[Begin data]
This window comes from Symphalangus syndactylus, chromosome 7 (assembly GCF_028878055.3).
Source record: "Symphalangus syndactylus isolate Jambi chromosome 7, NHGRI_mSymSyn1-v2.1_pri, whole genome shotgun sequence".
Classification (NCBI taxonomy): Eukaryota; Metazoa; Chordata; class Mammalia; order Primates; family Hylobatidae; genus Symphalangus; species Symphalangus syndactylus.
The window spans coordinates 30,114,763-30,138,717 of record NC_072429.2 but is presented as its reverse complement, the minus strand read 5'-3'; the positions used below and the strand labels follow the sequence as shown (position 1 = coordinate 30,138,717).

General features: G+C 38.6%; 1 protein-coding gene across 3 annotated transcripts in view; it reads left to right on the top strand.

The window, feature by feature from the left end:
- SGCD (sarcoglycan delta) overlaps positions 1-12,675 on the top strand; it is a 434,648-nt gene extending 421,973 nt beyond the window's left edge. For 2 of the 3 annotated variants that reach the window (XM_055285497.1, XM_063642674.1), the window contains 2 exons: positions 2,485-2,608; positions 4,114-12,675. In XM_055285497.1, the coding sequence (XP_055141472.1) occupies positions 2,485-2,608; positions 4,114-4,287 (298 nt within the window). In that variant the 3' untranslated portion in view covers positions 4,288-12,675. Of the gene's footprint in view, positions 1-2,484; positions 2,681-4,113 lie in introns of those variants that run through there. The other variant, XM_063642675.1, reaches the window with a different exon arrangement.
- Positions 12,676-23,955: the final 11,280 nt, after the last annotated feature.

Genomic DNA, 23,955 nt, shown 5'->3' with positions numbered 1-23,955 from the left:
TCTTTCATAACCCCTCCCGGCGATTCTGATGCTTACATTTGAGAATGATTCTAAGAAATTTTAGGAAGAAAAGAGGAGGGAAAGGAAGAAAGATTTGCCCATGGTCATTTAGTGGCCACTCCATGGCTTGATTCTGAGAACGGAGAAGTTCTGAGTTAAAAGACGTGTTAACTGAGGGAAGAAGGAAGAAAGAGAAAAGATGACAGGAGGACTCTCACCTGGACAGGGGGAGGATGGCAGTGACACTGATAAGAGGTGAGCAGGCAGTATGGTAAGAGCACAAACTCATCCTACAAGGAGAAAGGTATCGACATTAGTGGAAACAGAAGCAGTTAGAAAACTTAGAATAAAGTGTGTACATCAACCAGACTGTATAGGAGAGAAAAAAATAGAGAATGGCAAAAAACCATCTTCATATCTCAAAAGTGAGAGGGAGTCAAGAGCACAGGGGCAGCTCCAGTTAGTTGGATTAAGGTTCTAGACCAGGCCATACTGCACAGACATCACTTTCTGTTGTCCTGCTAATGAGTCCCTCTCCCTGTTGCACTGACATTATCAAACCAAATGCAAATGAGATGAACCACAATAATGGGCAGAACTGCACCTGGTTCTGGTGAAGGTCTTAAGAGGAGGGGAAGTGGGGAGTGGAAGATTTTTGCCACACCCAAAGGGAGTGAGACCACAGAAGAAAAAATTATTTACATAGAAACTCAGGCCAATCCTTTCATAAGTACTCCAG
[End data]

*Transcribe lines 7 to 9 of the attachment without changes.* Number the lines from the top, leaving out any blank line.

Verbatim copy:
- SGCD (sarcoglycan delta) overlaps positions 1-12,675 on the top strand; it is a 434,648-nt gene extending 421,973 nt beyond the window's left edge. For 2 of the 3 annotated variants that reach the window (XM_055285497.1, XM_063642674.1), the window contains 2 exons: positions 2,485-2,608; positions 4,114-12,675. In XM_055285497.1, the coding sequence (XP_055141472.1) occupies positions 2,485-2,608; positions 4,114-4,287 (298 nt within the window). In that variant the 3' untranslated portion in view covers positions 4,288-12,675. Of the gene's footprint in view, positions 1-2,484; positions 2,681-4,113 lie in introns of those variants that run through there. The other variant, XM_063642675.1, reaches the window with a different exon arrangement.
- Positions 12,676-23,955: the final 11,280 nt, after the last annotated feature.

Genomic DNA, 23,955 nt, shown 5'->3' with positions numbered 1-23,955 from the left: